Formula 1 live ticker: Wolff thinks Mercedes’ porpoising problem has been solved

Formula 1 live ticker: Wolff thinks Mercedes’ porpoising problem has been solved
Written by insideindyhomes

7:51 a.m

Mercedes: Porpoising solved?

Does Mercedes have its porpoising problems under control now? That’s what motorsport boss Toto Wolff says now, you can hear and be amazed: “I think we’ve dissected what we define as ‘porpoising’ or ‘bouncing’ in a certain way, and I think that ‘porpoising’, i.e. the aerodynamic movement of the car, and we got it under control in Barcelona,” he says.

However, problems were greatest in Monaco and Baku – and that was after Barcelona. According to Wolff, that’s a different problem: “The cars are just too stiff,” said the Austrian. “The handling over the curbs is bad, the handling on bumps is bad.”

“And that’s exactly what the drivers complain about,” says Wolff. “And we have to look at how we can improve that.”

2:20 p.m

quitting time

That was it again with our slightly shortened day in the ticker. Tomorrow my colleague Ruben Zimmermann will be there for you again. Norman Fischer says goodbye and wishes you a sunny afternoon. Bye!

2:06 p.m

Szafnauer: Andretti would be an asset

There is still no news about Andretti’s possible entry into Formula 1. Alpine team boss Otmar Szafnauer is not surprised that the American’s plans were received rather frostily: “I’m not surprised. There are always advantages and disadvantages of an eleventh team,” he says.

The disadvantages for the teams are obvious: It’s about the money that many don’t want to share. However, Alpine is a supporter of Andretti, also because they are considered a selected engine partner.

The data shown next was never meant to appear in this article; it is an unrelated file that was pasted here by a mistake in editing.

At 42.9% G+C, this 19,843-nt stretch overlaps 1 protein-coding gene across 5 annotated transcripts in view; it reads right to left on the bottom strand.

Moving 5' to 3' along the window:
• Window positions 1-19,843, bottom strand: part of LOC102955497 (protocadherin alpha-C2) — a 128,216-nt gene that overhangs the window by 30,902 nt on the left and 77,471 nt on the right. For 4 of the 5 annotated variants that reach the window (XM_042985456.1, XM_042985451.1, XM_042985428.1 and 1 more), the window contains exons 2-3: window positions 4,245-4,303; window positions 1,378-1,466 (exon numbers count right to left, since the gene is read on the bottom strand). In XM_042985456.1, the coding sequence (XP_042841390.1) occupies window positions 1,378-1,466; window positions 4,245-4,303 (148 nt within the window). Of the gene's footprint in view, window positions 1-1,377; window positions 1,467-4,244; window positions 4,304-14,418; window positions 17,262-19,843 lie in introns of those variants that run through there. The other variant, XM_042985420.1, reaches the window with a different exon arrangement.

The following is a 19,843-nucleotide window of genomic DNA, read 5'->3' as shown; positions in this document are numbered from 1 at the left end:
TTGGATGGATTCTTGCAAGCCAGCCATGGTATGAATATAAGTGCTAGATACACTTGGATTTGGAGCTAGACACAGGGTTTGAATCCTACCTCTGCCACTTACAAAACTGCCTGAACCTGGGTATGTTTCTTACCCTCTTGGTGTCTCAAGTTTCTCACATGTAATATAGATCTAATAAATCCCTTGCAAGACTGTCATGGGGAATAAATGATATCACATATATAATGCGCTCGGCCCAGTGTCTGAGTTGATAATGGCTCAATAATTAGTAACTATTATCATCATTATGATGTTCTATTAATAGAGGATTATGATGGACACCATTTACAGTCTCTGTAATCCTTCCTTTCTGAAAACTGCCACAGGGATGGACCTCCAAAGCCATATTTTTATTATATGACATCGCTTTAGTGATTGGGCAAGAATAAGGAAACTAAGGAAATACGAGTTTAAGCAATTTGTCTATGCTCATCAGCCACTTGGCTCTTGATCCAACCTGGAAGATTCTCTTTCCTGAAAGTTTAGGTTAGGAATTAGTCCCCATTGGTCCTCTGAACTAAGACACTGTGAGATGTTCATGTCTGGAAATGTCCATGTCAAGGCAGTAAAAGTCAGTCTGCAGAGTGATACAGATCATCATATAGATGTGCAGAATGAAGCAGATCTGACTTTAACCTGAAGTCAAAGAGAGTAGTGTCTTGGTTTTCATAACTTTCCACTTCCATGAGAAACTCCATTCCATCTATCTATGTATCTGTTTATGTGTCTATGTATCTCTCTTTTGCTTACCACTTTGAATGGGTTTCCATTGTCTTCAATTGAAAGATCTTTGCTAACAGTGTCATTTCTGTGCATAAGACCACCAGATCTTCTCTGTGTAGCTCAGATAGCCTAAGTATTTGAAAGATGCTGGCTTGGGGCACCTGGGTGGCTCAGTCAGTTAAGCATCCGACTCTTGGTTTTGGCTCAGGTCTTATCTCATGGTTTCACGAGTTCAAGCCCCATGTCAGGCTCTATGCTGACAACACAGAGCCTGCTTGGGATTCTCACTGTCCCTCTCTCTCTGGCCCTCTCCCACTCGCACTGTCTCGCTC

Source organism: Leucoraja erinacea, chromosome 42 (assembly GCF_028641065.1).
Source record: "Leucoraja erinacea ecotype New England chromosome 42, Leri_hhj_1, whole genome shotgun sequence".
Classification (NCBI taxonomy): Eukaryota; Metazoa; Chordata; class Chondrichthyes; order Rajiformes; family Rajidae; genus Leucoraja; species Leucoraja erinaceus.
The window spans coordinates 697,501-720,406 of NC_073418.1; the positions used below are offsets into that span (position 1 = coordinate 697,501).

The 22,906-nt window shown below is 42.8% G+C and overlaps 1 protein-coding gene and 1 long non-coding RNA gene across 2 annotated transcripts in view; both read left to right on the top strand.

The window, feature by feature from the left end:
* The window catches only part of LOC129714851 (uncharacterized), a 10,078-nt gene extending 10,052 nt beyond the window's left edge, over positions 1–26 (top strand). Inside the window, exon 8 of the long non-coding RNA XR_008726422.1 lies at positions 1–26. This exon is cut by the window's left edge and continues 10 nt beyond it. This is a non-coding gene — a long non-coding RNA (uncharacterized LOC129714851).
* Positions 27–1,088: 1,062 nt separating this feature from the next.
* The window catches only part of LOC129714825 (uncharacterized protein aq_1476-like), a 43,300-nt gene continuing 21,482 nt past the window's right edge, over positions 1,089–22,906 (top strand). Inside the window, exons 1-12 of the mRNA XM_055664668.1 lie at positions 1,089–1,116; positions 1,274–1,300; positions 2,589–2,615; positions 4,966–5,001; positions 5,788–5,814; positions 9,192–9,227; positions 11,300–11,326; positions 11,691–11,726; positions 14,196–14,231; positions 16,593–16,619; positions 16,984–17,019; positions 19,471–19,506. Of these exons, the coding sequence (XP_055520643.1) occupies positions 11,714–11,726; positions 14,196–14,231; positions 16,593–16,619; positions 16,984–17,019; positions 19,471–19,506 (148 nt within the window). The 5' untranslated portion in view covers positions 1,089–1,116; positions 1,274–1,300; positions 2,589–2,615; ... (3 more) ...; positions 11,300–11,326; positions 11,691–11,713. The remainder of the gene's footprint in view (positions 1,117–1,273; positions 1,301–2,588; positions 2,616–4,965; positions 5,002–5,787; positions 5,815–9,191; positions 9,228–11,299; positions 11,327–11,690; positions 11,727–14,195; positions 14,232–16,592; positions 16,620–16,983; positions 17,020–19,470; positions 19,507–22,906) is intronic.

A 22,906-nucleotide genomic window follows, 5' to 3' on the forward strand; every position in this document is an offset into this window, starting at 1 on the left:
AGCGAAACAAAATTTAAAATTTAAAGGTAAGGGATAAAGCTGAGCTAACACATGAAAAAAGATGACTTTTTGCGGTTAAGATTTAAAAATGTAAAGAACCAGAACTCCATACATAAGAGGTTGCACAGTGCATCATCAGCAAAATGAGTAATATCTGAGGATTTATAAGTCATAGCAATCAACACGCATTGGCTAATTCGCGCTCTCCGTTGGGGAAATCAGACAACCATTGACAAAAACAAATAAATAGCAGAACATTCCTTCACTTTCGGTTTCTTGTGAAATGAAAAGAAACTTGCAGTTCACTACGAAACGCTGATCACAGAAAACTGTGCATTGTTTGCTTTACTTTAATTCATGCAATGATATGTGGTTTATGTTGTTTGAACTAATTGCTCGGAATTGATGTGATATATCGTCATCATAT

Szafnauer would therefore welcome the team: “Andretti is a big name in motorsport – especially in the USA,” he says. “And we’re doing more races in the US now and I think maybe a team like Andretti could make the whole revenue pie bigger so we can all benefit.”

1:43 p.m

Let’s just leave it at that!

1:14 p.m

Alpine: Will not beat Mercedes in World Championship

The weekend in Canada went well for Alpine. Thanks to sixth and ninth place, the racing team was able to move up to eight points behind McLaren. And team boss Otmar Szafnauer is certain: “Without the safety cars, I think things could have gone a little better.”

He emphasizes that in the dry they only lost out to Mercedes because of the circumstances, which he considers beatable – but not in the championship. Because there Mercedes with 188 points is well ahead of Alpine, who have 57 points.

“We have to be realistic, we won’t finish third,” says Szafnauer. “But I’m very satisfied in the fight for fourth place because we scored a lot of points.” And McLaren in Montreal none at all.

12:42 p.m

Latifi surprised: My car can’t do the same!

As one of only two regular drivers, Nicholas Latifi has no points on his account and is clearly at a disadvantage against his teammate Alexander Albon. He speaks of clear problems with the car that “go far beyond a problem with driving style”.

“Sure, in the beginning it was a part and you could still see some of the difference in that,” he admits. “But apart from that, the pace is just not there,” he wonders.

“There are situations in which I have the feeling that my car can’t do what I see in the data,” said the Canadian. “It’s not a nice feeling and a bit strange.”